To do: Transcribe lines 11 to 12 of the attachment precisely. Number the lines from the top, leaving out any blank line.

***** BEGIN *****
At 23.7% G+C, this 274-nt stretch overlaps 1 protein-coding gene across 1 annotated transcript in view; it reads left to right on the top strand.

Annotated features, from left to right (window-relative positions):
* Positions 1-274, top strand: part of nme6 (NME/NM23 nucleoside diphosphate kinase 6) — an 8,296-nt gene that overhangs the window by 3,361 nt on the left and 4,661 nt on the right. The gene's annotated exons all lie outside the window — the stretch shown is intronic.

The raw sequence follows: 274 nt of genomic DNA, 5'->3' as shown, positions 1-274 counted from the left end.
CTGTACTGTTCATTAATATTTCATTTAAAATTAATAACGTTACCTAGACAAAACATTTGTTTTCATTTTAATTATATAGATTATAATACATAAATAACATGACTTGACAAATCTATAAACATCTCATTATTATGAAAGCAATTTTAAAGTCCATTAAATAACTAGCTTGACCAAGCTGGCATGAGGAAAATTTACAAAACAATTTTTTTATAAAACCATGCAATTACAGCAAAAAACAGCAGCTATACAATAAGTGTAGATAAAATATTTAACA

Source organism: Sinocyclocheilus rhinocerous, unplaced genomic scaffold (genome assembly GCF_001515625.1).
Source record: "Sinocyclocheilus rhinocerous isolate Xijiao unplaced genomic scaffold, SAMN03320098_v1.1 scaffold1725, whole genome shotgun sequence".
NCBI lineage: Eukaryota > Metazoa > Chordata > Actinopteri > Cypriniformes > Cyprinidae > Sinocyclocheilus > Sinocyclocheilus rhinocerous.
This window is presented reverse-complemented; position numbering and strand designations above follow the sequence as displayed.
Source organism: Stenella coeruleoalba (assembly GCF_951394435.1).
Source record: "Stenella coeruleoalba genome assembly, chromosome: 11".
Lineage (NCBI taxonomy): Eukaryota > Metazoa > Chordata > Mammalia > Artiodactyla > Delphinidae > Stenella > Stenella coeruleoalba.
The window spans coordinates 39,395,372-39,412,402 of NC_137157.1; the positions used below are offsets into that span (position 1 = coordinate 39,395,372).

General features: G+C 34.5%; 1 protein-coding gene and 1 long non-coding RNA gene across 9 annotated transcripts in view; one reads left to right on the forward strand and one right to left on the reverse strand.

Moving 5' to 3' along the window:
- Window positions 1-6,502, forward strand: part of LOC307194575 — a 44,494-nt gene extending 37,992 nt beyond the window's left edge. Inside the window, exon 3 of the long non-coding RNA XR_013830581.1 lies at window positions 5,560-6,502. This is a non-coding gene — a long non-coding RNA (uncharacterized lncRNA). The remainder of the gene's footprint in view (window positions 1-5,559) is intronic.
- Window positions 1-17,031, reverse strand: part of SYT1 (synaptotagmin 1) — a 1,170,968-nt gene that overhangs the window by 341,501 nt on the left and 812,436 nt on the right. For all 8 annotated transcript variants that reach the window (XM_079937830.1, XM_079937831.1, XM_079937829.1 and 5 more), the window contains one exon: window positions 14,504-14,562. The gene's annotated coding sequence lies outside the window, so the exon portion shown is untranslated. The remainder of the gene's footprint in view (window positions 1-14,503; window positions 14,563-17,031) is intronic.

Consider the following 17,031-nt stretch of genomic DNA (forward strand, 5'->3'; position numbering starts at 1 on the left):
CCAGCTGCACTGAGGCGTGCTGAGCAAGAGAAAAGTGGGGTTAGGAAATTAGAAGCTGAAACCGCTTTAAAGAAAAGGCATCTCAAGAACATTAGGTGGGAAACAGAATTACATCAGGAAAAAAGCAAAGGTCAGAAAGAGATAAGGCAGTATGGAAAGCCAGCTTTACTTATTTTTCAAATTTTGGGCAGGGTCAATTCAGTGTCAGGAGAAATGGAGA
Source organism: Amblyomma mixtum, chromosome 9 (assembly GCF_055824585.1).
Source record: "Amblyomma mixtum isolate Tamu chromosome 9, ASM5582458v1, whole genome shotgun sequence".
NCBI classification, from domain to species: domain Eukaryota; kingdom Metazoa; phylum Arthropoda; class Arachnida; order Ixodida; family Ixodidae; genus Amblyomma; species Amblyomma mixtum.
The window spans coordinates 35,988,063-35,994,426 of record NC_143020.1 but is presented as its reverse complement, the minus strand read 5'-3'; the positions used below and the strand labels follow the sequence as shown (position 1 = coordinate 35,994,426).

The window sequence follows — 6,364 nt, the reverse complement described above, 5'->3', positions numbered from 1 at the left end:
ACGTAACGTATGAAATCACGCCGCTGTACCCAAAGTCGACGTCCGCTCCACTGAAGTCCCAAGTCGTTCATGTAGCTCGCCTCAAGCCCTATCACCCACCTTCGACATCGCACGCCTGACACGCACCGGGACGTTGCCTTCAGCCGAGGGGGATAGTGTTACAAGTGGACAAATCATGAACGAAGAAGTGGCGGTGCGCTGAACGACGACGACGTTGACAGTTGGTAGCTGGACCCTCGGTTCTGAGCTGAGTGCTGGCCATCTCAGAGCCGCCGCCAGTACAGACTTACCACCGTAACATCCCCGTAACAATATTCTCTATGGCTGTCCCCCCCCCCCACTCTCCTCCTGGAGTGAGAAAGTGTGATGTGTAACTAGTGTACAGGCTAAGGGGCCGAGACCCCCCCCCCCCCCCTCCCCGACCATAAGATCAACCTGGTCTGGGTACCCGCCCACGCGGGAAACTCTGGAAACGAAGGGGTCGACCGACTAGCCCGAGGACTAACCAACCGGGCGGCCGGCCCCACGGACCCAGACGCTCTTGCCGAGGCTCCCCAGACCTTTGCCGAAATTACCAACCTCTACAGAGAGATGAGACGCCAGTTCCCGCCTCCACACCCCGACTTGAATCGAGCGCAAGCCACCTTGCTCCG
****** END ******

Source record: "Stenella coeruleoalba genome assembly, chromosome: 11".
Lineage (NCBI taxonomy): Eukaryota > Metazoa > Chordata > Mammalia > Artiodactyla > Delphinidae > Stenella > Stenella coeruleoalba.